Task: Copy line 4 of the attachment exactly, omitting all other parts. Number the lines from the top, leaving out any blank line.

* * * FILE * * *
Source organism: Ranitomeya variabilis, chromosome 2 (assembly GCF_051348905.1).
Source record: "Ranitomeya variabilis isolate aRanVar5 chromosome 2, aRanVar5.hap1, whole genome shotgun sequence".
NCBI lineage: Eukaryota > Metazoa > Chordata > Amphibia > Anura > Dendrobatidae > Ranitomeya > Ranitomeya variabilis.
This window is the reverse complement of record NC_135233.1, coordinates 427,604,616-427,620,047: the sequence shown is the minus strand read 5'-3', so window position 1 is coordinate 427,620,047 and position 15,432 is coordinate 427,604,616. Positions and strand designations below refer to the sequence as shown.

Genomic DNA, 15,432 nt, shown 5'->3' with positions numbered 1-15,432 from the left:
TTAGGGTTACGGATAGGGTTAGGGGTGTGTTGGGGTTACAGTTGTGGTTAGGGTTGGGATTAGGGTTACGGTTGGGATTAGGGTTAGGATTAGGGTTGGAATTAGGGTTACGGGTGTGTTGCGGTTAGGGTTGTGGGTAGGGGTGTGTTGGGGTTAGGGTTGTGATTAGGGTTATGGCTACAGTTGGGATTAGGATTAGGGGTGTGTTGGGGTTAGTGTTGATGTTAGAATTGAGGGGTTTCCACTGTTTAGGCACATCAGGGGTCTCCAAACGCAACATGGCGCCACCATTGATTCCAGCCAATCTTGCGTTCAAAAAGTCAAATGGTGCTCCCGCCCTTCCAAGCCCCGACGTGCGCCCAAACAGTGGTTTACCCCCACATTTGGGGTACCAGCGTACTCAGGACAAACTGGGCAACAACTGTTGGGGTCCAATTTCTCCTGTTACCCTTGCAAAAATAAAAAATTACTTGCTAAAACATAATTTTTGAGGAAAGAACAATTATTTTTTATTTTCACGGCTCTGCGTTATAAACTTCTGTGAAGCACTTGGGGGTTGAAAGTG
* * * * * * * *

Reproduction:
This window is the reverse complement of record NC_135233.1, coordinates 427,604,616-427,620,047: the sequence shown is the minus strand read 5'-3', so window position 1 is coordinate 427,620,047 and position 15,432 is coordinate 427,604,616. Positions and strand designations below refer to the sequence as shown.